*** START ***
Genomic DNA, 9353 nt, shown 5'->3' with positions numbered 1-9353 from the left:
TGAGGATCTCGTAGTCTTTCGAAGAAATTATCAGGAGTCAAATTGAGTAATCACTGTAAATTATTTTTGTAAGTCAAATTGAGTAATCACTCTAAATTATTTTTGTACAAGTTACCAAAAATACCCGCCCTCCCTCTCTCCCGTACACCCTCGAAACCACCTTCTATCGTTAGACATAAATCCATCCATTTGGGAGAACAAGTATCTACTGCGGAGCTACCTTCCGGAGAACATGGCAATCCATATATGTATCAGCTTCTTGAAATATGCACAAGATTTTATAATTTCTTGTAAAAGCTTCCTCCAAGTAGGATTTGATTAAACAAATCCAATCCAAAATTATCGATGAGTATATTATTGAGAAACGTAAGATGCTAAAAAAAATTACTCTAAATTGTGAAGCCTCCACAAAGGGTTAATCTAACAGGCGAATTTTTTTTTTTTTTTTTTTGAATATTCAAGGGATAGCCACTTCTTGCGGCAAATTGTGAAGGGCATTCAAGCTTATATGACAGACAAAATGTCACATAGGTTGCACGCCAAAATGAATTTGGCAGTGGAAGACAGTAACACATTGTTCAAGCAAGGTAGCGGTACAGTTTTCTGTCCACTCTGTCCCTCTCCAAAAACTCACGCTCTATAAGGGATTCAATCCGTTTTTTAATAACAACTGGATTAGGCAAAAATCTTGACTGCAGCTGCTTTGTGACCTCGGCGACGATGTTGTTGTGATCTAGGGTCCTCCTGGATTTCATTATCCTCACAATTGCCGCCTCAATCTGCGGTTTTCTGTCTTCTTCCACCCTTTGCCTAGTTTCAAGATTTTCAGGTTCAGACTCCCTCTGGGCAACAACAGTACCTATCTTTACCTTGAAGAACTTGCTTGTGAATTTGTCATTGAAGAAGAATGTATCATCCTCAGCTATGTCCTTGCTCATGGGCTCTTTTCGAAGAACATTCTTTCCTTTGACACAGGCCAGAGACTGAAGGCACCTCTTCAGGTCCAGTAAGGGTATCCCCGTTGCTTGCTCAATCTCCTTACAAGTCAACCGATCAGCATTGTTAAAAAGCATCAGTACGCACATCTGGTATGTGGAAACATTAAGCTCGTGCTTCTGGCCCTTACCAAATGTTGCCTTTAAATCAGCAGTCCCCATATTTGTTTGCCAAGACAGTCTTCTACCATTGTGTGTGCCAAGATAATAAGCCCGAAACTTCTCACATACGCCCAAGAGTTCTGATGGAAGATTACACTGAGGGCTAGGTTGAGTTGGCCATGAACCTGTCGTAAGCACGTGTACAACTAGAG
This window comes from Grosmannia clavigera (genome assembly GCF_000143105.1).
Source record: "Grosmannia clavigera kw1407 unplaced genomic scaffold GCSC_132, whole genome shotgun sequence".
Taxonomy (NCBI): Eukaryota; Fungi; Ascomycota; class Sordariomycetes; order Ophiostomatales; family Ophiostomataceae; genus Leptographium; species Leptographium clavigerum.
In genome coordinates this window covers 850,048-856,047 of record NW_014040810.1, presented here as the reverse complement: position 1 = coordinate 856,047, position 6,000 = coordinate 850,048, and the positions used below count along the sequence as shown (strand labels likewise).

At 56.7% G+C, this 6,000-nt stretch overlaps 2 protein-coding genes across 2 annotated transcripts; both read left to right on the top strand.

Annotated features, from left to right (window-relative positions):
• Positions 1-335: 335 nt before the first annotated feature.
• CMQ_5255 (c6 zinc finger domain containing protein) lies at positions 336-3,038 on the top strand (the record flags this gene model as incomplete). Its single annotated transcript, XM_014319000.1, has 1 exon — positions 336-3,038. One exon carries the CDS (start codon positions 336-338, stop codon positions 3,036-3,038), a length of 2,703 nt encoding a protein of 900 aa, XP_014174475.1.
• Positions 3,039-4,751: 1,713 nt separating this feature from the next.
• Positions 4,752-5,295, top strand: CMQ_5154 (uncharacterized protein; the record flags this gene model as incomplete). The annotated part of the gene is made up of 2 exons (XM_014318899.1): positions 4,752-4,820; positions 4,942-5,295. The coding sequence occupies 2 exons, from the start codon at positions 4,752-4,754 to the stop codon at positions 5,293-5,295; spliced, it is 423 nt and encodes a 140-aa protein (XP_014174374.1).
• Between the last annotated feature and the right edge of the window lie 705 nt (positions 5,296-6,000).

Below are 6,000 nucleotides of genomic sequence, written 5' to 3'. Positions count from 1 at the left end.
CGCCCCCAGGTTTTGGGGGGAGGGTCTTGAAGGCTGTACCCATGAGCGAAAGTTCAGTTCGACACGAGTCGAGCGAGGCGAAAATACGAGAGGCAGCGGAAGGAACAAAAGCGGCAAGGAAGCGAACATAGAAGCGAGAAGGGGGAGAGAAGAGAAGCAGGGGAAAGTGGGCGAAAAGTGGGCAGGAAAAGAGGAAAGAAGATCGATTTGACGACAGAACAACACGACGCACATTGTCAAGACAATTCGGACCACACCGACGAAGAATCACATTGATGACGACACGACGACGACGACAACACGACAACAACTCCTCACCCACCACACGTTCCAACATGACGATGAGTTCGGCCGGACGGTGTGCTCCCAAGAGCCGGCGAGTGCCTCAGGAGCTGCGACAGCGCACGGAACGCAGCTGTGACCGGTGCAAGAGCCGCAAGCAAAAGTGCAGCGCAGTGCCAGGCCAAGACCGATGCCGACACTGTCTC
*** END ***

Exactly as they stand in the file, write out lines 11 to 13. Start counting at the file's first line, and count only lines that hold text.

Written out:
• Positions 3,039-4,751: 1,713 nt separating this feature from the next.
• Positions 4,752-5,295, top strand: CMQ_5154 (uncharacterized protein; the record flags this gene model as incomplete). The annotated part of the gene is made up of 2 exons (XM_014318899.1): positions 4,752-4,820; positions 4,942-5,295. The coding sequence occupies 2 exons, from the start codon at positions 4,752-4,754 to the stop codon at positions 5,293-5,295; spliced, it is 423 nt and encodes a 140-aa protein (XP_014174374.1).
• Between the last annotated feature and the right edge of the window lie 705 nt (positions 5,296-6,000).